Not a real lot to write about today, the first of three days’ forced residence here. Don’t get me wrong – it’s not a bad place. There’s just little for me to see and do having been here twice before. The city is changing, though. At the end of Ph 258, where my guest house is, a cinema is being built. I’ve not seen or heard of one in Phnom Penh before.
Supermarkets also seem to be more common, and there’s the KFC I mentioned yesterday – where I confess I headed for dinner again tonight. It’s one of the cheapest options around here that doesn’t include rice!
I am currently passportless as I handed said document in to the Myanmar embassy. The form-filling was easy enough (first time I’ve been asked for my hair colour, eye colour, height and “complexion” though), and not an eyebrow was raised when I left the “Address in Myanmar” field empty. They even told me to pay the $20 on Friday at 4pm when I go to collect it than immediately.
As ever, I carry photos around and it’s a good job as I needed three for this application. I’m running low so that may be one of my jobs tomorrow. Another contact sheet would be useful.
To give a better idea of how to find the embassy – locate the Independence Monument on its roundabout along Norodom Boulevard. Head south from there until you reach the Pre-School Teacher Training Center on the right. You can’t miss this – it’s very big and had playground equipment visible through the bars. The Myanmar Embassy is the very unassuming and almost anonymous building just past it, set about 15m back from the street.
It was really quiet. A couple of guards, one clerk and a cleaner. A far cry from the Vietnamese Embassy in Bangkok with its constant flow of tourists.
I’m working on the assumption that I will get the visa, but I’m not booking anything for definite until I have it in my hands. Checking AirAsia‘s flights from Bangkok, prices don’t seem to fluctuate as you get closer to the chosen date so there’s no harm in leaving it. At the current rates, I can get there and back for around Â£130 depending on when I fly in and out. This is by far the cheapest route in other than perhaps the southern land border. However, that entry requires a boat and/or air trip to get north to the main part of the country as the road is closed to foreigners.
Once back in Bangkok, I’ll get the train to Kuala Lumpur. I was part-planning on stopping to go to Koh Tao as I hear the diving there is both top class and very cheap… but it looks like I won’t have time. Depending on when I return to Asia (and what route I use) from Australia, I may look at it then.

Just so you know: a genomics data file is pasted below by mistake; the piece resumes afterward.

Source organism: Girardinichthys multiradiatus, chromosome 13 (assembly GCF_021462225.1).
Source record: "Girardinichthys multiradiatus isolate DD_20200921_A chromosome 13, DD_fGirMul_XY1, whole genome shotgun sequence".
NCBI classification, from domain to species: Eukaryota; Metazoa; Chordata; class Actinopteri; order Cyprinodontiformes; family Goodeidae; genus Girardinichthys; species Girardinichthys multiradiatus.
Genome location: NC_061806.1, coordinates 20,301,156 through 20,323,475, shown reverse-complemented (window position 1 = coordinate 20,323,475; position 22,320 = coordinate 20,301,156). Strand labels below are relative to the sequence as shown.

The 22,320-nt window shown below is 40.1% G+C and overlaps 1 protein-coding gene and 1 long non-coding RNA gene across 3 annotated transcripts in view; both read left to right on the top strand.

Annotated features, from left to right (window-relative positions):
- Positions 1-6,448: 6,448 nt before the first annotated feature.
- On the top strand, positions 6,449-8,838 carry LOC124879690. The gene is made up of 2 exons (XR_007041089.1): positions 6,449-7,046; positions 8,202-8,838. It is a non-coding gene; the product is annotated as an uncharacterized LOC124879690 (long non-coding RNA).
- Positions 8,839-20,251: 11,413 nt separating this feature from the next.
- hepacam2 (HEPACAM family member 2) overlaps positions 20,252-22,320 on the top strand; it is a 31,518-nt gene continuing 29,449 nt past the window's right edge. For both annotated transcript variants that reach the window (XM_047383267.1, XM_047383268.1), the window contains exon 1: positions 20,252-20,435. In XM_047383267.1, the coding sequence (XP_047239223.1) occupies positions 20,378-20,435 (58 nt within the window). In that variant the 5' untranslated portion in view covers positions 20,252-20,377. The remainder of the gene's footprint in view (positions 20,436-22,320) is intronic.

I have booked my bus to Battambang ($4) on Saturday morning. From there I can get a bus direct to Bangkok for around $10 which I will do on the Monday. This gives me a day to get a tour around the area which I hear is worth a look.
My only other major task was donate a pint of the red fluid at the Kantha Bopha Children’s Hospital nearby. This is my third donation (the last two in Siem Reap) and as ever the staff were very grateful. The nurse spotted my ratehr sore feet from re-breaking in my sandals and insisted on putting iodine on the wounds. I’d already put eucalyptus oil on them but you can’t be too careful.
I’m donor number 132 this year according to the counter on the wall. So I’m urging anyone visiting Cambodia… please, if you’re able to give blood then do so! You get a can of Coke and a t-shirt afterwards! Also a goodie-bag of other stuff. I was gifted with a can of condensed milk, some crackers, a bag of sugar and a bottle of water. I need to find someone for whom the milk and sugar will be of use…
Apart from that, the KFC for dinner and some more munchies purchased from Pencil (what a strange name for a department store). I’ve sat and chilled, chatted to a couple of the residents of the dorm and read my Conan Doyle book. The Lost World is certainly a cracking read!
It’s 21:10 as I type this up and no sign of the flying ants as yet. The lizards (eight of them that I can see) are gathering by the ceiling light so I think it’s only a matter of time…